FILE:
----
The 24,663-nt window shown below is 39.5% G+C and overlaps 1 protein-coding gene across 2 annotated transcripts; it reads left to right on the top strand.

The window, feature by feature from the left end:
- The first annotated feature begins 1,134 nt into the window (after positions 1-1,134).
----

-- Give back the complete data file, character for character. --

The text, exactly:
The 24,663-nt window shown below is 39.5% G+C and overlaps 1 protein-coding gene across 2 annotated transcripts; it reads left to right on the top strand.

The window, feature by feature from the left end:
- The first annotated feature begins 1,134 nt into the window (after positions 1-1,134).